Paul Pierce hit a shot. Then LeBron James answered. Pierce hit another and so did James.

It was like that all game long yesterday, two of the NBA's best trying to carry their teams to the next round. Pierce and the Boston Celtics succeeded, beating the visiting Cleveland Cavaliers, 97-92.

Twenty years earlier, there was another thrilling shootout in another seventh game of the Eastern Conference semifinals in Boston - Larry Bird vs. Dominique Wilkins.

And the result was the same: a narrow Celtics victory that sent them to the conference finals against Detroit.

Pierce scored 41 points, James had 45 and Boston remained unbeaten in the playoffs at home, where the first two games against the Pistons will be played tomorrow and Thursday night.

"It is a great feeling," Pierce said. "We knew this was going to be a tough, tough series."

In a seven-game series in which the road team never won, the Celtics had many green-clad fans on their side. Lucky the Mascot held up a sign reading "ROCK THE GARDEN!" and the crowd roared. Pierce got the loudest ovation when he was introduced with his nickname, "The Truth."

And when the game started, one fan bellowed, "Not today, LeBron."

It wasn't Wilkins' day on May 22, 1988, even though he outscored Bird in Boston's 118-116 win over Atlanta at the old Boston Garden. Wilkins finished with 47 points, 16 in the fourth quarter, and Bird had 34, with 20 in the final period.

"I'm very aware of the game," Pierce said. "They don't ever let you forget it when you look up to the jumbotron."

James has seen plenty of highlights of that mano-a-mano tussle.

"We both tried to will our team to victory and, just like Dominique Wilkins, I ended up on the short end and the Celtics won again," he said. "I think the second round of the postseason, Game 7, these fans will finally have an opportunity to forget a little bit about what Larry Bird and Dominique Wilkins did and remember what Paul and LeBron did.

"This will go down in history."

Pierce hit 13 of 23 shots and James went 14-for-29.

Celtics executive vice president Danny Ainge, who played in that 1988 game, called yesterday's shootout "an epic battle."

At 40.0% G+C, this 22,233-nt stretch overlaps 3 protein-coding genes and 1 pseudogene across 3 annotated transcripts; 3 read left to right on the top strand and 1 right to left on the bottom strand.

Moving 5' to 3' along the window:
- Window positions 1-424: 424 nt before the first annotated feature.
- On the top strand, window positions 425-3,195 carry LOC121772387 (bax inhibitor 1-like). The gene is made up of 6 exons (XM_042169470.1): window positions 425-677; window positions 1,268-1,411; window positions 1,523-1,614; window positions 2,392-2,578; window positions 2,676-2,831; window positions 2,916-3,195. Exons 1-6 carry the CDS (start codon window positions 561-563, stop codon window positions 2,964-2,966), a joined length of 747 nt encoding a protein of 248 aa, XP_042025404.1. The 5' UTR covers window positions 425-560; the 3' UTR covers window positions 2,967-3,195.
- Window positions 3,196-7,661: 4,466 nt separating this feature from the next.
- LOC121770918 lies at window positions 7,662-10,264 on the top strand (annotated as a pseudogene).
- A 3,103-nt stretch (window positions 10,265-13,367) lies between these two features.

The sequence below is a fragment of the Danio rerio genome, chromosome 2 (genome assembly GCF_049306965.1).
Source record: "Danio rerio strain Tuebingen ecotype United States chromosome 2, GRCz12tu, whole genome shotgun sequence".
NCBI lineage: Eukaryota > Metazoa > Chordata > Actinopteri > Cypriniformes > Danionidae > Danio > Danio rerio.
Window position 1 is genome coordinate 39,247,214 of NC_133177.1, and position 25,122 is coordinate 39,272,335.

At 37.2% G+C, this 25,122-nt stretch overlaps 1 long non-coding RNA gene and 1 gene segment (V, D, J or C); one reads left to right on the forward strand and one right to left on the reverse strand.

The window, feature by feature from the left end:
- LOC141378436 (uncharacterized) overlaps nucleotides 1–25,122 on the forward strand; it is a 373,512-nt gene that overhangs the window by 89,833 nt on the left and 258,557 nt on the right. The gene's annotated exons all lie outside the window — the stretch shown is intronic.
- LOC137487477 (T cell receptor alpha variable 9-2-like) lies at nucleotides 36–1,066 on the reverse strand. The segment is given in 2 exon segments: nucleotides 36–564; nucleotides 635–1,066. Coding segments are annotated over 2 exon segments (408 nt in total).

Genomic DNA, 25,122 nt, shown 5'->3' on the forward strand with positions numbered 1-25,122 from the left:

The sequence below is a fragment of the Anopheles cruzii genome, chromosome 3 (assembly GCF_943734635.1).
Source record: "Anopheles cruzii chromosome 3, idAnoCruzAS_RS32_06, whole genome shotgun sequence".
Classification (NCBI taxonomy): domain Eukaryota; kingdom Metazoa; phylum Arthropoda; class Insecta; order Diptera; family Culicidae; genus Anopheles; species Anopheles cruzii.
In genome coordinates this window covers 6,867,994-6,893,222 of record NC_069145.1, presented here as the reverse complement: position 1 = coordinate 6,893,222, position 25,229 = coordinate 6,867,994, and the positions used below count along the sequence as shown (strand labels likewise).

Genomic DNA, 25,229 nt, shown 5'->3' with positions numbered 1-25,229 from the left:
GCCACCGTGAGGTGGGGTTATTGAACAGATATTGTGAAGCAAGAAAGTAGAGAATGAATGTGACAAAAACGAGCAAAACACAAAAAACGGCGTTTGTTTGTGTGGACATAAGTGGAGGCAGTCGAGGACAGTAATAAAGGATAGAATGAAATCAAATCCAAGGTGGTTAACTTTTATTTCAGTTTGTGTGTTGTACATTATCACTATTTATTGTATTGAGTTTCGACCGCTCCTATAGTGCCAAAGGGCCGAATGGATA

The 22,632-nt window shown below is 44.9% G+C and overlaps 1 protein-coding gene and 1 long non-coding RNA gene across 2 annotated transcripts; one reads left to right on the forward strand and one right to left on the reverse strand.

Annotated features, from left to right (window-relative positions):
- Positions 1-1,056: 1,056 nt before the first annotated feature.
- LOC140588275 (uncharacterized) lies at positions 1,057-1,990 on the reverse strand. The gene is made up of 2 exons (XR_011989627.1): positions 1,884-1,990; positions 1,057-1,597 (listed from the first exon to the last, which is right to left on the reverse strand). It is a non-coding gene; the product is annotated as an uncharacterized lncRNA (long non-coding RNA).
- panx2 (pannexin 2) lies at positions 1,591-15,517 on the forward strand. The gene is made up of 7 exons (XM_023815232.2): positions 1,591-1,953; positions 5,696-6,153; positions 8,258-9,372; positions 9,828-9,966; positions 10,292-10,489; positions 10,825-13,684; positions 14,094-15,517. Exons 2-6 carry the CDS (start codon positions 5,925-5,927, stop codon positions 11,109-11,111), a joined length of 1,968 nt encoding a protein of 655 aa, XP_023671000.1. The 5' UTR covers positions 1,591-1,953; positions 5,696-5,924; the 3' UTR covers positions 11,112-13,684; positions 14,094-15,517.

The Celtics have won 14 straight games at home and have home-court advantage throughout the playoffs. They are 0-6 in the postseason on the road.

"Before the year our goal was to be there in Game 1 at home [in the conference finals] and that's where we are," Boston coach Doc Rivers said. "So we're exactly where we should be."

Home teams are 22-2 in the second round of this season's playoffs. The Celtics never trailed Sunday but they never were safe until the final seconds.

Pierce hit two free throws with 7.9 seconds left for the final points, then James missed a three-pointer on the last shot of the game with 4.4 seconds to go.

"I had it going, LeBron had it going and we just didn't let up," Pierce said. "Neither one of us wanted our teams to lose."

Said Celtics teammate Kevin Garnett: "Today it was basically get the ball to Paul Pierce and get the hell out of the way."

Garnett added 13 points and P.J. Brown came off Boston's bench to score 10 and grab key rebounds.

"It's emotional," Garnett said. "We will enjoy this, but as we advance it does get a little more difficult."

Delonte West was the only other Cleveland scorer in double figures with 15.


* More than 4 months after Andrew Bynum injured his left knee, it's been decided the Los Angeles Lakers center will undergo arthroscopic surgery. Dr. David Altchek will perform the procedure in New York on Wednesday, the same day the Lakers host San Antonio or New Orleans to begin the Western Conference final.

"I just hope for the best for him," teammate Luke Walton said. "He was a huge part of our success early on and he's going to be a huge part of our future." *